Q: What do you think of the prospects that the Nuclear Ban Treaty that was adopted on 7 July and open for signature on 20 September? What are the prospects that you will get 50 countries to ratify it and bring it into force, and what are the implications for global disarmament? Will it have in your view any impact on the permanent nuclear powers? Thank you.
ML: Of course, I can offer you my personal views on the subject. I am not authorised by the General Assembly to offer … First of all, I congratulate the Initiative [International Campaign to Abolish Nuclear Weapons] for being awarded the Nobel Peace Prize. It shows how successful the civic initiative could be. Secondly, it comes at a time when the nuclear threat is closer than it used to be for many years, and the possibility of nuclear weapons being used is, unfortunately, very realistic. So it shows the prominence of the issue and of the agenda. The fact that the treaty was concluded and supported by more than 120 States, that it was open for signatures and now for ratification, is a very important fact that cannot be ignored. At the same time, we shall not hide the fact that not all Member States have been in favour of this process. Plus, we have two channels, two avenues dealing with nuclear disarmament. We have the CTBT [Comprehensive Nuclear Test-Ban-Treaty] and now the new Nuclear Ban Treaty. What I don’t want to see is that we will have two instead of one, and both will be stuck. What I wish to see is that the process that led to the conclusion of the Nuclear Ban Treaty will serve as a strong push, call it a wake-up call if you wish, for the countries that we have to be serious when it comes to implementing our commitments to the CTBT, to the operationalization of the CTBT process and to our adherence to NPT [Treaty on the Non-Proliferation of Nuclear Weapons] process, because they both are aiming to the final goal which is the world free of nuclear weapons. But, right now we are not progressing on either of the two. I really hope that it will help us to get more serious on this agenda.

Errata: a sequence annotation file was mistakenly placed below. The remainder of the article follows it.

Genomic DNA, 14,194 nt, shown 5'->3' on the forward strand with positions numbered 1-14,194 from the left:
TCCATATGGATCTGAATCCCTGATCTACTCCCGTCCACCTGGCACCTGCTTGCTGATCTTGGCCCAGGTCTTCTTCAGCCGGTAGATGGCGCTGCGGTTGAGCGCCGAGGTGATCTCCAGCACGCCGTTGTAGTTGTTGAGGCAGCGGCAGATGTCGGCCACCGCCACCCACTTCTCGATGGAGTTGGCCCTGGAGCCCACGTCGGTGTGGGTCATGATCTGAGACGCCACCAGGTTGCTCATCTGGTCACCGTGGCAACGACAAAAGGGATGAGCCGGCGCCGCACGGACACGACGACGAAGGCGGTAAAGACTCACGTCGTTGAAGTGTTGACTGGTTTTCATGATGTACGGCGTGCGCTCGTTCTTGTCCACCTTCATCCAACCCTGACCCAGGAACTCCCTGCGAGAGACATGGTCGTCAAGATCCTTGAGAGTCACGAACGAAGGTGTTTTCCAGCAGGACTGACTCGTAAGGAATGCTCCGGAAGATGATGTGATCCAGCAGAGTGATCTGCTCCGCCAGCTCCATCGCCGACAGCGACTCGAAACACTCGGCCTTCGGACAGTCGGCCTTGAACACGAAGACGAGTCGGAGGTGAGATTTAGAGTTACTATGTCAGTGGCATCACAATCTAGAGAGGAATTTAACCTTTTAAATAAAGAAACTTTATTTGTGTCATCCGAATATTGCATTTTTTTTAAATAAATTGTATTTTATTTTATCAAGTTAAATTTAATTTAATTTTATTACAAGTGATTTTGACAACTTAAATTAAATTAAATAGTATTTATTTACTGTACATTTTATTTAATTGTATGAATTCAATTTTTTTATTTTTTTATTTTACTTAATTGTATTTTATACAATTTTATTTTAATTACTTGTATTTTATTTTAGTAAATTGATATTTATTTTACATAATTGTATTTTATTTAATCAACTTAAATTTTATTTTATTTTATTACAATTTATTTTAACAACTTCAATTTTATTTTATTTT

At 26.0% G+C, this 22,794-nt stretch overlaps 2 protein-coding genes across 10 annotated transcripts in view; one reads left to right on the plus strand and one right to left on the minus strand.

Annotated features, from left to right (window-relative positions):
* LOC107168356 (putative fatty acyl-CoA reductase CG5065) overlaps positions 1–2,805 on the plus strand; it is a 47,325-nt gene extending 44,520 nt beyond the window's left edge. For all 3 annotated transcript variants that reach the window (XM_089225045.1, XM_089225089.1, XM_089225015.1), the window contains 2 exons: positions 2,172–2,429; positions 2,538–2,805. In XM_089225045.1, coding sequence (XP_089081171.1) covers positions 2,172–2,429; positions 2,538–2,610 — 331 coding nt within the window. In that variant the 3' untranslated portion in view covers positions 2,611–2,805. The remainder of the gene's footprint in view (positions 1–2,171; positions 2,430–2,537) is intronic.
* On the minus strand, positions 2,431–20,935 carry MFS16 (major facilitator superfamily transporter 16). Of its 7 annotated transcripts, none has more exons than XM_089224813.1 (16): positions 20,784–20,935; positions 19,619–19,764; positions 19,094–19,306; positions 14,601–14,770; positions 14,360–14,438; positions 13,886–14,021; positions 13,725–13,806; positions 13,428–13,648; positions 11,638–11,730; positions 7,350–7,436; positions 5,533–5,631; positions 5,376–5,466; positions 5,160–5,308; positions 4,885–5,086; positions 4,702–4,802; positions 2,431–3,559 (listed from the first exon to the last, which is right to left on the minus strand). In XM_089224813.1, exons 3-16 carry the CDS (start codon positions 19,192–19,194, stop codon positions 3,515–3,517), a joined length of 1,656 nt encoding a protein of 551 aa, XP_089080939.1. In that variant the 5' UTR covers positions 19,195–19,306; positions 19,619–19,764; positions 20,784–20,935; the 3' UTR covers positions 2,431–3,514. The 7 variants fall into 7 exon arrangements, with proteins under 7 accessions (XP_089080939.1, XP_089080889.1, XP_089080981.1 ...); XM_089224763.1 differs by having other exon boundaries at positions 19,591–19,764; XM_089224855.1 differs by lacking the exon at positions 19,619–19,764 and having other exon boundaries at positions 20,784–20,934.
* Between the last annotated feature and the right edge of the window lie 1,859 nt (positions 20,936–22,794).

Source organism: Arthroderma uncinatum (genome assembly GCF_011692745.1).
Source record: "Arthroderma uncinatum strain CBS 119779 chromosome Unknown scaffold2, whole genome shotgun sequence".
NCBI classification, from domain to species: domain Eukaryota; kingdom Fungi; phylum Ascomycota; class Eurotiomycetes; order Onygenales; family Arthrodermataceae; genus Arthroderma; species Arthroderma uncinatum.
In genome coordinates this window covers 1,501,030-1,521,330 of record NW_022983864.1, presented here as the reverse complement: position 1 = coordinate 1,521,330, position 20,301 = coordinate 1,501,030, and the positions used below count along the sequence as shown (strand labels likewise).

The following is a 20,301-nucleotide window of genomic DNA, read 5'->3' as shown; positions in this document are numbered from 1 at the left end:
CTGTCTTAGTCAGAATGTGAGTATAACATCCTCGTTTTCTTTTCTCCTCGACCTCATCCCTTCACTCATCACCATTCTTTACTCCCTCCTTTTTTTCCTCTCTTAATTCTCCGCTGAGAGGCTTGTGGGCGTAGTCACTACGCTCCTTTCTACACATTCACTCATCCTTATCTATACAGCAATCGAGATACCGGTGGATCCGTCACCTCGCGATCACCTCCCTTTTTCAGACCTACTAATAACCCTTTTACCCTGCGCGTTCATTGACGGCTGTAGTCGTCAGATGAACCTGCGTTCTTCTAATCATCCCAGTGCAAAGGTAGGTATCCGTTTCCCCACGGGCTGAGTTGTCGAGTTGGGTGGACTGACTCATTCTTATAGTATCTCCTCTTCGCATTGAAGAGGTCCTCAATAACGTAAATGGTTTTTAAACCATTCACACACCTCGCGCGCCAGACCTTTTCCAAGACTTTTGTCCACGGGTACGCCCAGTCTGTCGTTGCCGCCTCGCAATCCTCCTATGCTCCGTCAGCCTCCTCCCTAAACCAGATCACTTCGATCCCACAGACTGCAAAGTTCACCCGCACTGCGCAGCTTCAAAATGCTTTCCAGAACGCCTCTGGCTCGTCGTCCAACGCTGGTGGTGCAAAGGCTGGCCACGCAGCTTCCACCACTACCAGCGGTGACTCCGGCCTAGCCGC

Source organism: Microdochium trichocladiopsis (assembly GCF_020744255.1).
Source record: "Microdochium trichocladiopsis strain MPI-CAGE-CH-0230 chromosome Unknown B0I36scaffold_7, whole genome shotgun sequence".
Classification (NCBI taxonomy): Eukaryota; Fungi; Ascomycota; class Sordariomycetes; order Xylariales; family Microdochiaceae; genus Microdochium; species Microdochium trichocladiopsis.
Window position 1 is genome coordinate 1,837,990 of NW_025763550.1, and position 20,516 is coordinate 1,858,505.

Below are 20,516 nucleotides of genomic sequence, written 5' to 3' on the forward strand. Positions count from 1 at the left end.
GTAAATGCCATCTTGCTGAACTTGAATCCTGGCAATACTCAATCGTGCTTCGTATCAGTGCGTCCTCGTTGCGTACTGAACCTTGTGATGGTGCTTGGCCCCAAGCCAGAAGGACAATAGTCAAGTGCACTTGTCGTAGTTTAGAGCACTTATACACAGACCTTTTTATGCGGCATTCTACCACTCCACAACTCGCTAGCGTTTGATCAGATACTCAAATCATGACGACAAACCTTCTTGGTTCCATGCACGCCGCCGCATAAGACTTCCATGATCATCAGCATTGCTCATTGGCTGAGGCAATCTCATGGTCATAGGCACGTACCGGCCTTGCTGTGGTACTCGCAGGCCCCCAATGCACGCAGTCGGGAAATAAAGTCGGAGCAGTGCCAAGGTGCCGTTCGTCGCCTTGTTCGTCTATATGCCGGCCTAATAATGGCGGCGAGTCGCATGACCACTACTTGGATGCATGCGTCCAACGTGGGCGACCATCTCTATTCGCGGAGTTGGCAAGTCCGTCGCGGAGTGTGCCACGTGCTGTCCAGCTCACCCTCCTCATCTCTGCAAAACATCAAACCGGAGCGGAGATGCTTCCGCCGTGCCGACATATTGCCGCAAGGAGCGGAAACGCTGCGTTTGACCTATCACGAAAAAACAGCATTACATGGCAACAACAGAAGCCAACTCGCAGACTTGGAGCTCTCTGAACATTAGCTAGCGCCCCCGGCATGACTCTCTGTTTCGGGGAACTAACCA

Q: But how does the new treaty to ban nuclear weapons help? Because the CTBT negotiated on the first floor here in 1996 has got problems. How does this new treaty help? Will it move the permanent nuclear powers to be more flexible, or will it see a gridlock between the non-nuclear powers and nuclear powers, in other words what we have seen in the NPT?